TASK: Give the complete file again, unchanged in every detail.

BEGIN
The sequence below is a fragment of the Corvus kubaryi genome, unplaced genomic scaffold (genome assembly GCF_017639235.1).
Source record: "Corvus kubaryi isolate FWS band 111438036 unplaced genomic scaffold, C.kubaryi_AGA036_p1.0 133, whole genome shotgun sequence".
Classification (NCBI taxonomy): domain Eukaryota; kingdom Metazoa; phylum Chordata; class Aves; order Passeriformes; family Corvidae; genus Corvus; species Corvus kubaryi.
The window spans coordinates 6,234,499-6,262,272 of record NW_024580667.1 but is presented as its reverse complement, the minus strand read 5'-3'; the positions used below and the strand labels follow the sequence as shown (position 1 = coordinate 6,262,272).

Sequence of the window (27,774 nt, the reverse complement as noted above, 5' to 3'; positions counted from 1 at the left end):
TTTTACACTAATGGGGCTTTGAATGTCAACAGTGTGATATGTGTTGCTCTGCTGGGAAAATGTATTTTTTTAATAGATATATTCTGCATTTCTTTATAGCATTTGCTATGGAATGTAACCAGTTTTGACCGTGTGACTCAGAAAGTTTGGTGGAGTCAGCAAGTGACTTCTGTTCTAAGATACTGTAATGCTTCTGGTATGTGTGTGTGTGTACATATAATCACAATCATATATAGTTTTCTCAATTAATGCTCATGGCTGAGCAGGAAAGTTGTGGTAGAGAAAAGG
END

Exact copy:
The sequence below is a fragment of the Corvus kubaryi genome, unplaced genomic scaffold (genome assembly GCF_017639235.1).
Source record: "Corvus kubaryi isolate FWS band 111438036 unplaced genomic scaffold, C.kubaryi_AGA036_p1.0 133, whole genome shotgun sequence".
Classification (NCBI taxonomy): domain Eukaryota; kingdom Metazoa; phylum Chordata; class Aves; order Passeriformes; family Corvidae; genus Corvus; species Corvus kubaryi.
The window spans coordinates 6,234,499-6,262,272 of record NW_024580667.1 but is presented as its reverse complement, the minus strand read 5'-3'; the positions used below and the strand labels follow the sequence as shown (position 1 = coordinate 6,262,272).

Sequence of the window (27,774 nt, the reverse complement as noted above, 5' to 3'; positions counted from 1 at the left end):
TTTTACACTAATGGGGCTTTGAATGTCAACAGTGTGATATGTGTTGCTCTGCTGGGAAAATGTATTTTTTTAATAGATATATTCTGCATTTCTTTATAGCATTTGCTATGGAATGTAACCAGTTTTGACCGTGTGACTCAGAAAGTTTGGTGGAGTCAGCAAGTGACTTCTGTTCTAAGATACTGTAATGCTTCTGGTATGTGTGTGTGTGTACATATAATCACAATCATATATAGTTTTCTCAATTAATGCTCATGGCTGAGCAGGAAAGTTGTGGTAGAGAAAAGG